JAMES STRECKER: What important beliefs do you express in or through your work?
AMANDA FORSYTHE: I believe that as performers, our most important job is to share our love of the music and create a type of bond with the audience. I try so hard to communicate with the public, and there are incredibly beautiful moments when you can feel energy radiating back at you from an involved audience. It nurtures and buoys our performances, and I think it is this collective spirit that really brings music to life.
JS: How have you changed since you began to do creative work?
AF: I think that in the beginning of my career, I was trying to sing everything “correctly”, with the notes and rhythms sung exactly as they appear on the page. With experience, of course, comes the confidence that you can expressively stretch a note, or dot a rhythm, or take a breath without embarrassment, if it serves to make the music more beautiful, or dramatic, or tragic, or haunting. Of course, you can take these liberties with a fabulous baroque band like Tafelmusik, who are accustomed to collaborating with the singer, and who are flexible and open-eared!
JS: What are the hardest things for an outsider to understand about what you do?
AF: I think many non-musicians imagine that we have wholly glamorous lives, when the reality is that much of our job is writing emails, updating websites, fundraising, and schlepping our gowns, tuxedos, and instruments through airport security. If all we had to do was make music, it would be incredible! It’s true that performing is exhilarating, but most of us have to travel to make a living, and being on the road for a long time can be exhausting and very lonely.
JS: Of what value are critics?
AF: I’m one of those singers who likes to read reviews. Of course, for every 99 good things you hear, it’s the 1 negative comment that you remember! But good or bad, without a review, I almost feel like the performance didn’t happen (If a tree falls in the woods, etc). I think a lot of the most honest reviews come from bloggers, who provide the so-called person on the street opinion. It’s good to know what the public likes, because at the end of the day, they are the ones buying tickets and CDs. We need the critics, to spread the word, to fill the seats, to keep the arts in the thoughts and minds of our potential audiences.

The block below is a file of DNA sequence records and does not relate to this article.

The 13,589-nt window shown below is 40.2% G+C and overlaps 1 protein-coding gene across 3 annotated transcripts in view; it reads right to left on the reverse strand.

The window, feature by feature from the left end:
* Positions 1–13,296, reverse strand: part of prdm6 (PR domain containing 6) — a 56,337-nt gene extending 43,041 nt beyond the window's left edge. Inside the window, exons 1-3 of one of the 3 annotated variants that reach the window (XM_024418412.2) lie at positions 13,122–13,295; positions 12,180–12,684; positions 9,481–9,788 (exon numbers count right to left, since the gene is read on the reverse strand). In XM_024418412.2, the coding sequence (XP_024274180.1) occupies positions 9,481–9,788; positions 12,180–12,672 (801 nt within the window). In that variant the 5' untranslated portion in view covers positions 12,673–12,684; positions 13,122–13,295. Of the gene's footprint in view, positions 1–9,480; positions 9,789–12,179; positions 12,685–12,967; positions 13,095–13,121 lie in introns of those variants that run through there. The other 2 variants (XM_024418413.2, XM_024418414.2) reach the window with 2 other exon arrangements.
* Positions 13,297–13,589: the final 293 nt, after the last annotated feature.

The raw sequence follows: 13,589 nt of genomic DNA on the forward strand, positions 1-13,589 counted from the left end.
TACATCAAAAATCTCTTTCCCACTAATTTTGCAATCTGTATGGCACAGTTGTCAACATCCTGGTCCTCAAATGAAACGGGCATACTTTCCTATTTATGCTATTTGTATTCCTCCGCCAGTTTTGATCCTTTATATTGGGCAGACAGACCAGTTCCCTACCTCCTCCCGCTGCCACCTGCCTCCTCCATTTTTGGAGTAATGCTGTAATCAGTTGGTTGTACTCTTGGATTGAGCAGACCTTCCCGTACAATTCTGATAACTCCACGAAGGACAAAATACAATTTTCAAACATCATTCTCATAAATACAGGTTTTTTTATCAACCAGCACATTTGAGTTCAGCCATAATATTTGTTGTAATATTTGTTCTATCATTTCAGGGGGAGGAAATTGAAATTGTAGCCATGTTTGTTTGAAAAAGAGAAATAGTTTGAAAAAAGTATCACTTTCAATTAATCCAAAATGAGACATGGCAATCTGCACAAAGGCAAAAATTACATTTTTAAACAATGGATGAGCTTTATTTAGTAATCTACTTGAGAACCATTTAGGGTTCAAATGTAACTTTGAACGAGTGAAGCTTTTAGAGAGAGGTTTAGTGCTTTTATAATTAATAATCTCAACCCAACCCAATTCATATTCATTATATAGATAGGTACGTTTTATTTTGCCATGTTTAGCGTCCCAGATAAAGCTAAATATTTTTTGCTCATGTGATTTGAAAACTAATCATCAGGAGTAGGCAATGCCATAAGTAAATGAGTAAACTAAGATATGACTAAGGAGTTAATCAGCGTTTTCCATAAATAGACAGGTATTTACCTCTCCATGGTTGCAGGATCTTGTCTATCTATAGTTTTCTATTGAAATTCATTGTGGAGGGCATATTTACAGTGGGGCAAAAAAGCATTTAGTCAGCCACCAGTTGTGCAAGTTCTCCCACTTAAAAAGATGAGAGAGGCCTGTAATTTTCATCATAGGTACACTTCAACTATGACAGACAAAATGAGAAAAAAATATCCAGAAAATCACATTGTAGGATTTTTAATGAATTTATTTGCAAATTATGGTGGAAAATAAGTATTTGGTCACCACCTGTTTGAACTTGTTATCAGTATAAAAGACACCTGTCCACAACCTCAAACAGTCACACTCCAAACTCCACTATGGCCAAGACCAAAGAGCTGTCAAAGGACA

JS: What specifically would you change about what goes on in the world and the arts?
AF: I recently sang with the St. Paul Chamber Orchestra, and my driver from the airport was talking about the new stadium for the Minnesota Vikings, which cost over a billion dollars to build. A billion dollars, and most of it came from the taxpayers! Can you imagine if the arts were given such consideration in our society? Despite numerous studies showing that the arts, and music in particular, provide more learning benefits to children than any other subject, these programs are always the first to be cut in times of financial crisis. I hope that future administrations will place more value on the necessity of the arts in our schools.
JS: Please describe at least one major turning point in your life.
AF: Having kids was a huge turning point for me, and I think it actually helped, rather than hindered, my career. I stopped saying “yes” to the jobs that didn’t pay enough to cover child care, and with less work, had the time to rest and practice between the bigger jobs. But more importantly, I stopped taking myself so seriously. Before kids, I had a whole performance day routine, and now I’m likely to be digging in the garden for worms 3 hours before I walk on stage. My kids make me laugh like crazy, and the joy they bring me carries over to my performances.